How to make a New Year’s Resolution that sets goals, and helps improve your life.
Some find the end of the year as an occasion for evaluating one’s personal strengths, weaknesses, and aspirations. Such self-reflection and ambition to become a better person is what prompts one to set goals to achieve over the next year. We call these goals New Year’s Resolutions.
But New Year’s Resolutions have become increasingly unpopular in our day, especially because of the limiting circumstances due to COVID-19. For this reason, some have found it unnecessary and undesirable to create a New Year’s Resolution.
We should not have such a mind-set. Just because events seem to be in a pause-like state does not mean that we individuals should stop becoming the best version of ourselves. New Year’s resolutions are therefore helpful in trying to become who we want to be.
When setting a New Year's Resolution, one sets a goal for him or herself. Goals by their very nature aim at some sort of desirable end. Goals are therefore what people intend to achieve.
Now, that which is first in intention is last in execution. For example, suppose Sally intends to read twelve three-hundred paged books a year. How can Sally do this? Well, perhaps she can read one book a month, since by the end of the last month, she will have read all twelve books. But how will she read one book a month? Well, she will have to find or make time to read one book a month. How will she find or make time? She will do this by examining her daily schedule and seeing when is the best time to read. If she consistently cannot find time, she can make time by, say, swapping wasted time for reading. Sally finds that she wastes time on social media. Thus, whatever time Sally would spend going on social media each day could be used for reading her book.
Usually, Sally is on social media for about two hours a day, and it takes Sally one hour to read ten pages. Thus, if Sally cuts her original social media usage in half, she would have time to read ten pages each day, and therefore one book a month, and therefore twelve books at the end of the year, just like she intended. Here, we see that Sally’s intention/goal is what helps her find the means for achieving that goal. The ‘how’ questions guide one’s reasoning to see how one should begin doing what one intends. Thus, all that is left for Sally is to read ten pages a day.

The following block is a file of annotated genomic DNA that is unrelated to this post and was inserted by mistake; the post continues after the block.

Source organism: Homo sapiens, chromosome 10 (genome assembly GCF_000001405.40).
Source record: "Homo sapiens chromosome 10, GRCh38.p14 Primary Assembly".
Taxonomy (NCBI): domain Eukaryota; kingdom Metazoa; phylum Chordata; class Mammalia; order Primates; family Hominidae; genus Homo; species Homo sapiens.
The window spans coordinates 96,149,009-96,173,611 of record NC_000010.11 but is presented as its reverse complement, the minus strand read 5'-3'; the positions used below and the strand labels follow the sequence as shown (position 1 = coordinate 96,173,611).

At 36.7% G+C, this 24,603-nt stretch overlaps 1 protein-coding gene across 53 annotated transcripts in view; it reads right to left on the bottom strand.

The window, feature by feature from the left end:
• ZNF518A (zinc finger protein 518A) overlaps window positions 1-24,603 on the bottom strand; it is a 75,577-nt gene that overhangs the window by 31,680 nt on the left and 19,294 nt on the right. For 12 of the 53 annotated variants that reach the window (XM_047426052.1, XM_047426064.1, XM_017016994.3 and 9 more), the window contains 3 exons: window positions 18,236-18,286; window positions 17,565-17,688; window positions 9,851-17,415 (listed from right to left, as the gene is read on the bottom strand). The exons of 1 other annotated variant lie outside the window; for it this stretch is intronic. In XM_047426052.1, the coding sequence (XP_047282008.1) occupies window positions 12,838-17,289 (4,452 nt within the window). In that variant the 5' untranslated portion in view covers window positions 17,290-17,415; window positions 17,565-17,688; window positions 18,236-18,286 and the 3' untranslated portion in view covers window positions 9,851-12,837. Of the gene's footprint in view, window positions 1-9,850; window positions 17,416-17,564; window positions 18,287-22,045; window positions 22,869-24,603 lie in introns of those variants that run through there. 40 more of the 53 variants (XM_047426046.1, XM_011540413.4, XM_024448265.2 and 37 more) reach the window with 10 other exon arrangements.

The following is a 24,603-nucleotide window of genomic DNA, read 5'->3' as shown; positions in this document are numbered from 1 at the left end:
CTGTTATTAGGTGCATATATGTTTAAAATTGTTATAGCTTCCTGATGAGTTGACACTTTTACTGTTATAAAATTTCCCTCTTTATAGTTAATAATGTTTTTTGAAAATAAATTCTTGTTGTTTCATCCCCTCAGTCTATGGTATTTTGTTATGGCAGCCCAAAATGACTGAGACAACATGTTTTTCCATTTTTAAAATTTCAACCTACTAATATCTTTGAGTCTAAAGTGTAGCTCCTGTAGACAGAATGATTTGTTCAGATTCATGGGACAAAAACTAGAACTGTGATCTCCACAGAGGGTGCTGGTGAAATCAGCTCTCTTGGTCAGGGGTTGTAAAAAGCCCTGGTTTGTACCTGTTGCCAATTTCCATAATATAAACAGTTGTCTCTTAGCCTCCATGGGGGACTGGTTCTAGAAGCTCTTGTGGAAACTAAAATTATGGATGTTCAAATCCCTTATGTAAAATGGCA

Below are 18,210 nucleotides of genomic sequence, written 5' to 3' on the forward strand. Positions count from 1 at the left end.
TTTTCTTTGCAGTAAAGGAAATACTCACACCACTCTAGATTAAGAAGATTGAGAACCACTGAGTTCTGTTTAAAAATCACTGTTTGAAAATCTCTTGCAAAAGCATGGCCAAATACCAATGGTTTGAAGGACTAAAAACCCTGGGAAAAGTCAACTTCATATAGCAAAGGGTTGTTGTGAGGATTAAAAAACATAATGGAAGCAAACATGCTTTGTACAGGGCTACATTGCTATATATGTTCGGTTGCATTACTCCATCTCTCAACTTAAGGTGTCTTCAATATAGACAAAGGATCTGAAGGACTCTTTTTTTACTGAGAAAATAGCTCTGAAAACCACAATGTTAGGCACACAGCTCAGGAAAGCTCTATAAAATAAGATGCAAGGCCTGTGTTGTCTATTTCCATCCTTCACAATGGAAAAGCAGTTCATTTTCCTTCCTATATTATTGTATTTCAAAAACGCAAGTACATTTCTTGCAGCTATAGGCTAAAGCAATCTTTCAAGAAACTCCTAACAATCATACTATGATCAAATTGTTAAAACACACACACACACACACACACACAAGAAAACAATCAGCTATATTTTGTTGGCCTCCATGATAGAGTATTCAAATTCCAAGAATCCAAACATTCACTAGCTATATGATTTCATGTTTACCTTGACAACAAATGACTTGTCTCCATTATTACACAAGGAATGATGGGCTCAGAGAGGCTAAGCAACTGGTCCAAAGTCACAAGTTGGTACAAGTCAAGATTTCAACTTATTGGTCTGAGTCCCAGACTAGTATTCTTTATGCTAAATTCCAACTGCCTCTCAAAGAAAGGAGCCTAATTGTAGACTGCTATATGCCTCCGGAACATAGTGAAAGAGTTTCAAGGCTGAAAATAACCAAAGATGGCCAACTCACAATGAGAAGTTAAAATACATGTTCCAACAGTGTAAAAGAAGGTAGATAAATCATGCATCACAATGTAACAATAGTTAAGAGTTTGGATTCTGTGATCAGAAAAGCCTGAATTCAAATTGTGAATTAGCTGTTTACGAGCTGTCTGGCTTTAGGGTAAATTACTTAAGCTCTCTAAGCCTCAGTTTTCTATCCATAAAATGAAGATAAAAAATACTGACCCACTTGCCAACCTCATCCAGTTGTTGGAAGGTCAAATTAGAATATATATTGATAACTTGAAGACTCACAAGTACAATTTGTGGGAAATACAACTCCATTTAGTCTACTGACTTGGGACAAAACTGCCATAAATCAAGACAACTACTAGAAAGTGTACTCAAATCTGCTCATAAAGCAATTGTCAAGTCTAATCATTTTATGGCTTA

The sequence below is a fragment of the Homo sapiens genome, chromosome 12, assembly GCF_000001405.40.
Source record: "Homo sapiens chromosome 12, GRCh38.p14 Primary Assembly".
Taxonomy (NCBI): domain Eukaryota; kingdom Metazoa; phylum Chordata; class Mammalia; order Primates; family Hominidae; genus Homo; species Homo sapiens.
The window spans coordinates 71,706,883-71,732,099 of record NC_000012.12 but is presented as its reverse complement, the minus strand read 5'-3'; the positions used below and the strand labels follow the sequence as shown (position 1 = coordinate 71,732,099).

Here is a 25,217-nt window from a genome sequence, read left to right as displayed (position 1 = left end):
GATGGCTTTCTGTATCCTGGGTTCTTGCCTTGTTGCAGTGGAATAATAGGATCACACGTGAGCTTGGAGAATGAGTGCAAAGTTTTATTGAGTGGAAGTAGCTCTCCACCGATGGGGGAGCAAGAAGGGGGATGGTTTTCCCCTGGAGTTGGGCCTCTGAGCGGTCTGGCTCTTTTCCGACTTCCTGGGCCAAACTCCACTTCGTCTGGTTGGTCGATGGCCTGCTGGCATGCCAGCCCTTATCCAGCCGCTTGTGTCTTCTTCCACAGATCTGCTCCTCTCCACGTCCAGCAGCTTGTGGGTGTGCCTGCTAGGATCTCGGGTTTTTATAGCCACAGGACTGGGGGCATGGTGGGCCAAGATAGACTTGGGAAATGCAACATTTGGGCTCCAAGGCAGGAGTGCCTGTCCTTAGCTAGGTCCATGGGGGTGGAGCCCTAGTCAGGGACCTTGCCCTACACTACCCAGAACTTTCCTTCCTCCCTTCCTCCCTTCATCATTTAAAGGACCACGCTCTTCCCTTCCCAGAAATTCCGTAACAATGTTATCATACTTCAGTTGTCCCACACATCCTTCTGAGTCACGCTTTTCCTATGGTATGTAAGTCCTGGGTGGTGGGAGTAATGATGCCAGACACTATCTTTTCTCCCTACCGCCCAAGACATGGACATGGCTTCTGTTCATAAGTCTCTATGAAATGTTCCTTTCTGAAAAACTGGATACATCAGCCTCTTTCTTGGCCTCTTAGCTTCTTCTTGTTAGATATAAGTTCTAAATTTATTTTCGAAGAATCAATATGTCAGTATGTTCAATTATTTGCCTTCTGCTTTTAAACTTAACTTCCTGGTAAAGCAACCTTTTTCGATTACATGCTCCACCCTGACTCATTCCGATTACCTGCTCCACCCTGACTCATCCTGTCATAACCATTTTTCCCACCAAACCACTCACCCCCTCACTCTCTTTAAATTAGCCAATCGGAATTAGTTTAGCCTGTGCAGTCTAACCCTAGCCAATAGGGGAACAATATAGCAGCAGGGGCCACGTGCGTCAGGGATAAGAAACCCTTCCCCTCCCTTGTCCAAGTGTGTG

One common mistake I’ve noticed when setting my own resolutions is that my resolutions tend to be too broad. Such goals are too difficult to be achieved since broad goals aren’t exactly tangible (either literally or metaphorically). One quick fix to this mistake is to create S.M.A.R.T goals. S.M.A.R.T is an acronym for specific, measurable, attainable, realistic, and timely. Notice how Sally’s goal is specific because she wants to read twelve three-hundred paged books as opposed to merely read books. Her goal is measurable because if she reads at least one of those books a month, she is on track. The goal is attainable because Sally only needs to read one hour a day. The goal is realistic because she is reading 300-paged books a month (or ten pages a day) as opposed to 1000-paged books a month (which is about 34 pages a day). Sally’s goal is timely or time-related because the readings will be done every day.
Setting goals helps one reconstruct his or her daily lifestyle, inspiring one to flourish. What better time to set a goal than the new year, since the new year, in some sense, is a new beginning!
Madison Sciba '24,